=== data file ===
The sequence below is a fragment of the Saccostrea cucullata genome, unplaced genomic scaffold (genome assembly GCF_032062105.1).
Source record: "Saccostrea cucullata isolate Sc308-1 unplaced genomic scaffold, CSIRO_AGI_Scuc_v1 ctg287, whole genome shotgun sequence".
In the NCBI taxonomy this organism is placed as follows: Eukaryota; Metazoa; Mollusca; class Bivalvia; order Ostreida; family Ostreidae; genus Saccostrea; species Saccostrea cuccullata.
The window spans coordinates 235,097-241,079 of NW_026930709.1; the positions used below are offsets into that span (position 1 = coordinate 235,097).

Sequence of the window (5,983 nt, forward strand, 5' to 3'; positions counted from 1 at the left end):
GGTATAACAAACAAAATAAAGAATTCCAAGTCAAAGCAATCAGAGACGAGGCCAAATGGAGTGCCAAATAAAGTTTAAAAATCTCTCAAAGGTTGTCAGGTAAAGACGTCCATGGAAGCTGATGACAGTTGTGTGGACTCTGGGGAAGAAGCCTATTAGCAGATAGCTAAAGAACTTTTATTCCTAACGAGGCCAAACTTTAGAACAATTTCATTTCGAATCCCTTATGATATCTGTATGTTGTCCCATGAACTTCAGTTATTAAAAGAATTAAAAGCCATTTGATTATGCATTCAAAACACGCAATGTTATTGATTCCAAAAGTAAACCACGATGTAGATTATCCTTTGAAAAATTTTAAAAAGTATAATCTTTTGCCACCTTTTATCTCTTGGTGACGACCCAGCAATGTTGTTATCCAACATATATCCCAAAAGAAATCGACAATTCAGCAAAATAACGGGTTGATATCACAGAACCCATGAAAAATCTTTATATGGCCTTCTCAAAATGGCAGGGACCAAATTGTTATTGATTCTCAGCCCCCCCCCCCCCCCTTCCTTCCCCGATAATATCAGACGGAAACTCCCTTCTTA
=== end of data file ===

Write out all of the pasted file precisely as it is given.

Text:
The sequence below is a fragment of the Saccostrea cucullata genome, unplaced genomic scaffold (genome assembly GCF_032062105.1).
Source record: "Saccostrea cucullata isolate Sc308-1 unplaced genomic scaffold, CSIRO_AGI_Scuc_v1 ctg287, whole genome shotgun sequence".
In the NCBI taxonomy this organism is placed as follows: Eukaryota; Metazoa; Mollusca; class Bivalvia; order Ostreida; family Ostreidae; genus Saccostrea; species Saccostrea cuccullata.
The window spans coordinates 235,097-241,079 of NW_026930709.1; the positions used below are offsets into that span (position 1 = coordinate 235,097).

Sequence of the window (5,983 nt, forward strand, 5' to 3'; positions counted from 1 at the left end):
GGTATAACAAACAAAATAAAGAATTCCAAGTCAAAGCAATCAGAGACGAGGCCAAATGGAGTGCCAAATAAAGTTTAAAAATCTCTCAAAGGTTGTCAGGTAAAGACGTCCATGGAAGCTGATGACAGTTGTGTGGACTCTGGGGAAGAAGCCTATTAGCAGATAGCTAAAGAACTTTTATTCCTAACGAGGCCAAACTTTAGAACAATTTCATTTCGAATCCCTTATGATATCTGTATGTTGTCCCATGAACTTCAGTTATTAAAAGAATTAAAAGCCATTTGATTATGCATTCAAAACACGCAATGTTATTGATTCCAAAAGTAAACCACGATGTAGATTATCCTTTGAAAAATTTTAAAAAGTATAATCTTTTGCCACCTTTTATCTCTTGGTGACGACCCAGCAATGTTGTTATCCAACATATATCCCAAAAGAAATCGACAATTCAGCAAAATAACGGGTTGATATCACAGAACCCATGAAAAATCTTTATATGGCCTTCTCAAAATGGCAGGGACCAAATTGTTATTGATTCTCAGCCCCCCCCCCCCCCCTTCCTTCCCCGATAATATCAGACGGAAACTCCCTTCTTA